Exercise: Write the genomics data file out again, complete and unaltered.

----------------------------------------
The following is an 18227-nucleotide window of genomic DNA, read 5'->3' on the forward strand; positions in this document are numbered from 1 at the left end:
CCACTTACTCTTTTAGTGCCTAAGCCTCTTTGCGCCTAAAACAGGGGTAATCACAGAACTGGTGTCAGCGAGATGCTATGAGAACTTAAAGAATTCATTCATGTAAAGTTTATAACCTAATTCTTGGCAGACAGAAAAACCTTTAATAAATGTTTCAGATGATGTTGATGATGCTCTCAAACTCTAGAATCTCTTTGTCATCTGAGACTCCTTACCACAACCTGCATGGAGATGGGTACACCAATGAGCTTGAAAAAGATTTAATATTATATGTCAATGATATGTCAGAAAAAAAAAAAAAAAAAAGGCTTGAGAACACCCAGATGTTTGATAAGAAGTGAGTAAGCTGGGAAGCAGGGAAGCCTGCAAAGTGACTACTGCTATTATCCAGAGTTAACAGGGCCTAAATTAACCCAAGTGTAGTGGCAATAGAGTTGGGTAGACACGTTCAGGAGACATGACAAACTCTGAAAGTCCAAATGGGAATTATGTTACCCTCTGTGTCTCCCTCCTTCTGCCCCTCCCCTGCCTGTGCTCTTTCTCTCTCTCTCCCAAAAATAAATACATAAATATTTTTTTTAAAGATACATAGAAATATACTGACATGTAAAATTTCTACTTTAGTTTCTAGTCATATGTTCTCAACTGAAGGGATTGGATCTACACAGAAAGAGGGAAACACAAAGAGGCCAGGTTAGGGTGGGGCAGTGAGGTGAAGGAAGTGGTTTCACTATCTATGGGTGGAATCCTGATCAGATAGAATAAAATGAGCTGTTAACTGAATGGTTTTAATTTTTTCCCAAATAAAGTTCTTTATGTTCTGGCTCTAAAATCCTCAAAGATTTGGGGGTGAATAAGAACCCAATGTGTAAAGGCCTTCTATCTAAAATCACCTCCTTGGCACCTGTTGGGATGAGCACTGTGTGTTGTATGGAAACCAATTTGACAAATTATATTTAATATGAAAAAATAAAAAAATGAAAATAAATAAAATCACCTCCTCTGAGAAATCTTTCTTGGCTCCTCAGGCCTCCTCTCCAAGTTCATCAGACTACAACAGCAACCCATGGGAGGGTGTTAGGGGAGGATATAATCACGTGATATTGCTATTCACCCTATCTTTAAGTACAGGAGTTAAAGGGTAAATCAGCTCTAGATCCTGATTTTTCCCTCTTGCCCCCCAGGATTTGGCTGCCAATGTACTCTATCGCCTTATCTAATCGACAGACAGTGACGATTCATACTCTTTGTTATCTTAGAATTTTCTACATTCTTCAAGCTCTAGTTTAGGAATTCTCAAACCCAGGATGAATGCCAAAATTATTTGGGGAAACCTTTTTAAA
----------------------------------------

The following is an 18227-nucleotide window of genomic DNA, read 5'->3' on the forward strand; positions in this document are numbered from 1 at the left end:
CCACTTACTCTTTTAGTGCCTAAGCCTCTTTGCGCCTAAAACAGGGGTAATCACAGAACTGGTGTCAGCGAGATGCTATGAGAACTTAAAGAATTCATTCATGTAAAGTTTATAACCTAATTCTTGGCAGACAGAAAAACCTTTAATAAATGTTTCAGATGATGTTGATGATGCTCTCAAACTCTAGAATCTCTTTGTCATCTGAGACTCCTTACCACAACCTGCATGGAGATGGGTACACCAATGAGCTTGAAAAAGATTTAATATTATATGTCAATGATATGTCAGAAAAAAAAAAAAAAAAAAGGCTTGAGAACACCCAGATGTTTGATAAGAAGTGAGTAAGCTGGGAAGCAGGGAAGCCTGCAAAGTGACTACTGCTATTATCCAGAGTTAACAGGGCCTAAATTAACCCAAGTGTAGTGGCAATAGAGTTGGGTAGACACGTTCAGGAGACATGACAAACTCTGAAAGTCCAAATGGGAATTATGTTACCCTCTGTGTCTCCCTCCTTCTGCCCCTCCCCTGCCTGTGCTCTTTCTCTCTCTCTCCCAAAAATAAATACATAAATATTTTTTTTAAAGATACATAGAAATATACTGACATGTAAAATTTCTACTTTAGTTTCTAGTCATATGTTCTCAACTGAAGGGATTGGATCTACACAGAAAGAGGGAAACACAAAGAGGCCAGGTTAGGGTGGGGCAGTGAGGTGAAGGAAGTGGTTTCACTATCTATGGGTGGAATCCTGATCAGATAGAATAAAATGAGCTGTTAACTGAATGGTTTTAATTTTTTCCCAAATAAAGTTCTTTATGTTCTGGCTCTAAAATCCTCAAAGATTTGGGGGTGAATAAGAACCCAATGTGTAAAGGCCTTCTATCTAAAATCACCTCCTTGGCACCTGTTGGGATGAGCACTGTGTGTTGTATGGAAACCAATTTGACAAATTATATTTAATATGAAAAAATAAAAAAATGAAAATAAATAAAATCACCTCCTCTGAGAAATCTTTCTTGGCTCCTCAGGCCTCCTCTCCAAGTTCATCAGACTACAACAGCAACCCATGGGAGGGTGTTAGGGGAGGATATAATCACGTGATATTGCTATTCACCCTATCTTTAAGTACAGGAGTTAAAGGGTAAATCAGCTCTAGATCCTGATTTTTCCCTCTTGCCCCCCAGGATTTGGCTGCCAATGTACTCTATCGCCTTATCTAATCGACAGACAGTGACGATTCATACTCTTTGTTATCTTAGAATTTTCTACATTCTTCAAGCTCTAGTTTAGGAATTCTCAAACCCAGGATGAATGCCAAAATTATTTGGGGAAACCTTTTTAAA